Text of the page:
Some animal behaviourists work in classrooms and educational institutions, teaching courses related to animal behaviour, ethology, or related fields.

Consultation Rooms:

Animal behaviourists working with pet owners or clients may have indoor consultation spaces where they meet with clients to discuss behavioural issues and provide guidance.

Offices:

Those involved in administrative tasks, data analysis, and report writing may work in office settings within universities, research institutions, or organisations.

Zoos and Aquariums:

Animal behaviourists in zoo settings may have indoor offices or workspaces where they plan and analyse behavioural observations, develop enrichment programmes, and collaborate with zoo staff.

Animal Shelters and Rescues:

Animal behaviourists working with shelter animals may have indoor spaces for conducting behaviour assessments, training sessions, and consultations with shelter staff and potential adopters.

Training Facilities:

Animal behaviourists specialising in training may work in indoor training facilities, conducting training sessions with animals for various purposes, such as service work, entertainment, or obedience.

Outdoor Working Environments:

Zoos and Wildlife Reserves:

Animal behaviourists in zoo settings often spend time outdoors observing and working with animals in their enclosures. They may be involved in designing outdoor environments that promote natural behaviours.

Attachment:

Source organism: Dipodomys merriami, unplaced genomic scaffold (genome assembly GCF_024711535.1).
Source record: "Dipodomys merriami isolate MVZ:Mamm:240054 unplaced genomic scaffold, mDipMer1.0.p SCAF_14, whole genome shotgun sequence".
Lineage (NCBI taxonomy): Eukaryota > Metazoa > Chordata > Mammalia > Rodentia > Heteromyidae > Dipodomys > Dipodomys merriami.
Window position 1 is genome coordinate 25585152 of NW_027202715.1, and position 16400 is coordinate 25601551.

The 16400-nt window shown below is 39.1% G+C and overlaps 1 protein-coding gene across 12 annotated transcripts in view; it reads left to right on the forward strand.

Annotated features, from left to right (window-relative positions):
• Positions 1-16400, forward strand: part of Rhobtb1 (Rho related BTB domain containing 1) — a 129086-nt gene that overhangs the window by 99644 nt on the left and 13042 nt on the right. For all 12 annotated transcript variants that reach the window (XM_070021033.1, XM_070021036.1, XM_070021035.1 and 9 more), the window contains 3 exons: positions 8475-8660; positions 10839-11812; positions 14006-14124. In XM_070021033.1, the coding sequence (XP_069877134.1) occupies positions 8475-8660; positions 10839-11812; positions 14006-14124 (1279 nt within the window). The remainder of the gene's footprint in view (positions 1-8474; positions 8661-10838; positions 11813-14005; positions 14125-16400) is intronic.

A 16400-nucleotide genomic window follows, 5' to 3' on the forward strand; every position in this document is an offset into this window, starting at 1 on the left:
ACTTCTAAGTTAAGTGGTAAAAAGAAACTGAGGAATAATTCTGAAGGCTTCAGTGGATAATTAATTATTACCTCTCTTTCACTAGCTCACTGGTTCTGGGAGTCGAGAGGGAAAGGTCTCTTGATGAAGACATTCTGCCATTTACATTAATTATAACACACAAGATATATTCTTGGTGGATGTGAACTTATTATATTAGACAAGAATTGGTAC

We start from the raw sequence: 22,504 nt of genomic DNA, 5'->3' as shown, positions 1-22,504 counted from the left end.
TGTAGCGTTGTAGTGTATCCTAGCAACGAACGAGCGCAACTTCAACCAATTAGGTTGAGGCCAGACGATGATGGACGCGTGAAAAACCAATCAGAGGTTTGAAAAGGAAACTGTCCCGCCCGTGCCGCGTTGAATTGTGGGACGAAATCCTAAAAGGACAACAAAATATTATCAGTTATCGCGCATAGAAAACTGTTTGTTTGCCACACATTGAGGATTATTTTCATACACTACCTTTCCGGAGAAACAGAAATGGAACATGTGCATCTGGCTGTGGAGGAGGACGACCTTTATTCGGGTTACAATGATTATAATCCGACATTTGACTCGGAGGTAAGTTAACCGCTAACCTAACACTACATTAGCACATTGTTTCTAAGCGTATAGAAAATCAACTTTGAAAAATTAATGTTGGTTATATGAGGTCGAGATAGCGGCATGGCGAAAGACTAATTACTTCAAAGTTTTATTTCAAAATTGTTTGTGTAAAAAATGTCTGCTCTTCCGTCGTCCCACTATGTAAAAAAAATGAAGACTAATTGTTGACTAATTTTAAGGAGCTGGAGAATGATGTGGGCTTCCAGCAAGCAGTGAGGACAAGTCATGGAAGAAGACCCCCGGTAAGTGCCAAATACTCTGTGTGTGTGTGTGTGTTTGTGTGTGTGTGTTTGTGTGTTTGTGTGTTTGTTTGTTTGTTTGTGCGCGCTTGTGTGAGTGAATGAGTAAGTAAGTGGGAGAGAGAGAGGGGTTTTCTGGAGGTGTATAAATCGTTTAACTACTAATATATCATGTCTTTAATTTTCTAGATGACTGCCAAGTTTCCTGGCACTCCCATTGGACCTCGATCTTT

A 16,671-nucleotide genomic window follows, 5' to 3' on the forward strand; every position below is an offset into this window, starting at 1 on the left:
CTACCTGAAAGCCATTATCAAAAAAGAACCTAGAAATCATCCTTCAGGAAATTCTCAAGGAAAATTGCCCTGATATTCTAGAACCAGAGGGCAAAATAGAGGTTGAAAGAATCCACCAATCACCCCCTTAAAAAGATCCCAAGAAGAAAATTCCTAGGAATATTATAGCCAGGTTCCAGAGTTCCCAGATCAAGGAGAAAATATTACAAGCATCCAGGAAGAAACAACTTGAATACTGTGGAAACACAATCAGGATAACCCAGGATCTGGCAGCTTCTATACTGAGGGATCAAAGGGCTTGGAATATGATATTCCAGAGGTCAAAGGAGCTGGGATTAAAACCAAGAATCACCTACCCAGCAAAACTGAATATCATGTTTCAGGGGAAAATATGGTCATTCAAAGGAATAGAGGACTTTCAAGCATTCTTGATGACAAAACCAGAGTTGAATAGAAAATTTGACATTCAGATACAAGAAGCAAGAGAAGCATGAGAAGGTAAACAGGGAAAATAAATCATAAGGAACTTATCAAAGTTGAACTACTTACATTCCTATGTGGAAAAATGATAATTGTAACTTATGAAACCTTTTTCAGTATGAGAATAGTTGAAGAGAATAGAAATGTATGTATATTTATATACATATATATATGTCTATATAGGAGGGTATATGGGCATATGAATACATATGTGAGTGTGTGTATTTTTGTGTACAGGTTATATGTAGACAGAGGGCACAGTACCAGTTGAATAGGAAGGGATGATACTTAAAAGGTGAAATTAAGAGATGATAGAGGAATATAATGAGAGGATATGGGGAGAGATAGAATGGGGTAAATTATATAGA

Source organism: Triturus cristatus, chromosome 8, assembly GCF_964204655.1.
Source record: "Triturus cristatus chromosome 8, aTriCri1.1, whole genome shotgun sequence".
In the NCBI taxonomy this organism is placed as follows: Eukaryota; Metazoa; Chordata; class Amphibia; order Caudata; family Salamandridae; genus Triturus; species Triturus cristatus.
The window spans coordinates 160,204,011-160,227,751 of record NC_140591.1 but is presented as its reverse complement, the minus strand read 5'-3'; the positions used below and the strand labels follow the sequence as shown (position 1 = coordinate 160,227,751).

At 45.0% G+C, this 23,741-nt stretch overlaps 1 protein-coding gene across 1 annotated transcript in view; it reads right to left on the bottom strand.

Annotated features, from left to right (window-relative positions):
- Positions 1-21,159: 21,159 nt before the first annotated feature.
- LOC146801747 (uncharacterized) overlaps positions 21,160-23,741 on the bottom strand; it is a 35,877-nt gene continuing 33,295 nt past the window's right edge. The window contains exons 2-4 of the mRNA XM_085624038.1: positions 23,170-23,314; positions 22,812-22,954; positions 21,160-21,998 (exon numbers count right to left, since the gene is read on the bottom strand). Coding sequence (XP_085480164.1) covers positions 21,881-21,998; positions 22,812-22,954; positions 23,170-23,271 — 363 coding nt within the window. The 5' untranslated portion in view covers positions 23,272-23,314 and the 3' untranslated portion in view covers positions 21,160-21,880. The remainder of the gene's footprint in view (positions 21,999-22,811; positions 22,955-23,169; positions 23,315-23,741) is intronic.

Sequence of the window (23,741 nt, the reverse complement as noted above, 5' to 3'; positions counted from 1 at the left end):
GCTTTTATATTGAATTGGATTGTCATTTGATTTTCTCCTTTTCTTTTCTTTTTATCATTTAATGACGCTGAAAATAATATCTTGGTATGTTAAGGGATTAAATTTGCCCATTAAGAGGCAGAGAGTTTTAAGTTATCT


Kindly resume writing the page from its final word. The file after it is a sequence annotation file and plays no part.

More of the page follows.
Research Expeditions:

Some animal behaviourists, especially those studying wildlife, may participate in outdoor research expeditions to observe animals in their natural habitats.

Farms:

Animal behaviourists working with farm animals may spend time outdoors on farms, observing and addressing behavioural issues in livestock.

Conservation Fieldwork:

Animal behaviourists involved in wildlife conservation may engage in outdoor fieldwork to study and protect endangered species in their natural environments.

Dog Parks and Training Areas:

Those specialising in dog behaviour and training may conduct outdoor sessions in dog parks or designated training areas.

Animal Sanctuaries:

Animal behaviourists working in sanctuaries for rescued or retired animals may spend time outdoors overseeing the well-being of the animals and developing enrichment activities.

Environmental Education Programmes:

Some animal behaviourists may be involved in outdoor educational programmes, teaching the public about wildlife and conservation in natural settings.

Overall, the working environments of animal behaviourists are diverse, ranging from indoor research settings to outdoor fieldwork and interactions with animals in various contexts. The specific environment depends on the focus of their work and the nature of their employment.

What is the average annual salary of an Animal Behaviourist?

Salaries for animal behaviourists can vary widely based on factors such as education, experience, specialisation, location, and the specific industry in which they work. Additionally, salary information is subject to change over time. Here is a general overview of average annual salaries for animal behaviourists in the specified countries and regions:

Countries:

USA:

The average annual salary for animal behaviourists in the United States can range from $40,000 to $80,000 or more, depending on factors such as experience, education, and the specific job role.

Canada:

In Canada, the average annual salary for animal behaviourists can vary but generally falls within the range of $40,000 to $70,000.

UK:

Salaries for animal behaviourists in the United Kingdom typically range from £25,000 to £40,000 per year.

India:

Salaries for animal behaviourists in India can vary widely but may range from INR 3,00,000 to INR 8,00,000 per year, depending on factors like experience and location.